- Safety—The facility layout should enable the business to effectively operate in accordance with Occupational Safety and Health Administration guidelines and other legal restrictions.
"Facility layout must be considered very carefully because we do not want to constantly redesign the facility," summarized Weiss and Gershon. "Some of the goals in designing the facility are to ensure a minimum amount of materials handling, to avoid bottlenecks, to minimize machine interference, to ensure high employee morale and safety, and to ensure flexibility. Essentially, there are two distinct types of layout. Product layout is synonymous with assembly line and is oriented toward the products that are being made. Process layout is oriented around the processes that are used to make the products. Generally, product layout is applicable for high-volume repetitive operations, while process layout is applicable for low-volume custom-made goods."
DIFFERENCES BETWEEN OFFICE AND FACTORY LAYOUTS
Offices and manufacturing facilities are typically designed in much different ways—a reflection of the disparate products that the two entities make. "A factory produces things," wrote Stephen Konz in Facility Design. "These things are moved with conveyors and lift trucks; factory utilities include gas, water, compressed air, waste disposal, and large amounts of power as well as telephones and computer networks. A layout criterion is minimization of transportation cost." Konz pointed out, however, that the mandate of business offices is to produce information, whether disseminated in physical (reports, memos, and other documents), electronic (computer files), or oral (telephone, face-to-face encounters) form. "Office layout criteria, although hard to quantify, are minimization of communication cost and maximization of employee productivity," wrote Konz.
Layout requirements can also differ dramatically by industry. The needs of service-oriented businesses, for instance, are often predicated on whether customers receive their services at the physical location of the business (such as at a bank or pet grooming shop, for instance) or whether the business goes to the customer's home or place of business to provide the service (as with exterminators, home repair businesses, plumbing services, etc.) In the latter instances, these businesses will likely have facility layouts that emphasize storage space for equipment, chemicals, and paperwork rather than spacious customer waiting areas. Manufacturers may also have significantly different facility layouts, depending on the unique needs that they have. After all, the production challenges associated with producing jars of varnish or mountaineering equipment are apt to be considerably different than those of making truck chassis or foam beach toys. Retail outlets comprise yet another business sector that has unique facility layout needs. Such establishments typically emphasize sales floor space, inventory logistics, foot-traffic issues, and overall store attractiveness when studying facility layout issues.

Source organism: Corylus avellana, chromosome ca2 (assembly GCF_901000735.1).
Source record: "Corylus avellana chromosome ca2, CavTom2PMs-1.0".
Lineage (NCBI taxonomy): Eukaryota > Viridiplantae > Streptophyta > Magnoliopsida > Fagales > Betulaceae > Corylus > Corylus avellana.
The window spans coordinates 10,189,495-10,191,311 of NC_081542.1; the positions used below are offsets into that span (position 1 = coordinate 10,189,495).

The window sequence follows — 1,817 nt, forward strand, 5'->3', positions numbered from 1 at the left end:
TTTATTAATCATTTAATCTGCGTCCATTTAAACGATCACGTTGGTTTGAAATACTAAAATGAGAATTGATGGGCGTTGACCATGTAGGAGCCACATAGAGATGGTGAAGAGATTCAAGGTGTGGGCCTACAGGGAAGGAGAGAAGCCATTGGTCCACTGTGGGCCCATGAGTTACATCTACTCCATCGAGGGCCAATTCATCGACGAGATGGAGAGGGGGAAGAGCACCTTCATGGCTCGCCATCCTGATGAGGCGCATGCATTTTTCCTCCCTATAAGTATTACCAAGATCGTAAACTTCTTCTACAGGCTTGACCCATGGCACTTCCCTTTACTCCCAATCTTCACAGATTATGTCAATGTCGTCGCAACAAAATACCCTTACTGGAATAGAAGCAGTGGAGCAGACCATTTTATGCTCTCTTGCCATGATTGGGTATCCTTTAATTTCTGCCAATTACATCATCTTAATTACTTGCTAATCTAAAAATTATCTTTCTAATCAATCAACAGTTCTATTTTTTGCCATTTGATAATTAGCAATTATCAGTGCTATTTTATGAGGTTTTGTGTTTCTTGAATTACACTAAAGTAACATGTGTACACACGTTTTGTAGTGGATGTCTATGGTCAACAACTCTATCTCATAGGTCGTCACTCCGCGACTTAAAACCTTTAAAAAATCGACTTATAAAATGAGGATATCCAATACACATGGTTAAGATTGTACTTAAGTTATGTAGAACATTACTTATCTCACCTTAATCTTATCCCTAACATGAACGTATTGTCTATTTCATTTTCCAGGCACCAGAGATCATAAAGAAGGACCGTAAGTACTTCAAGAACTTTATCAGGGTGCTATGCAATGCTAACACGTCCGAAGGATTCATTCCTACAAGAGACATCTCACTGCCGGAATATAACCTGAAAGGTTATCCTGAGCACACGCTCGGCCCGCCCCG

Konz also observed that differences in factory and office layouts can often be traced to user expectations. "Historically, office workers have been much more concerned with status and aesthetics than factory workers," he noted. "A key consideration in many office layouts is 'Who will get the best window location?' To show their status, executives expect, in addition to preferred locations, to have larger amounts of space. Rank expects more privacy and more plush physical surroundings." In addition, he stated, "Offices are designed to be 'tasteful' and to 'reflect the organization's approach to business dealings." Conversely, in the factory setting, aesthetic elements take a back seat to utility.
Given these emphases, it is not surprising that, as a general rule, office workers will enjoy advantages over their material production brethren in such areas as ventilation, lighting, acoustics, and climate control.
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Myers, John. "Fundamentals of Production that Influence Industrial Facility Designs." Appraisal Journal. April 1994.
Sherali, Hanif D., Barbara M.P. Fraticelli, and Russell D. Melle. "Enhanced Model Formulations for Optimal Facility Layout." Operations Research. July-August 2003.
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In manufacturing, facility layout consists of configuring the plant site with lines, buildings, major facilities, work areas, aisles, and other pertinent features such as department boundaries. While facility layout for services may be similar to that for manufacturing, it also may be somewhat different—as is the case with offices, retailers, and warehouses. Because of its relative permanence, facility layout probably is one of the most crucial elements affecting efficiency. An efficient layout can reduce unnecessary material handling, help to keep costs low, and maintain product flow through the facility.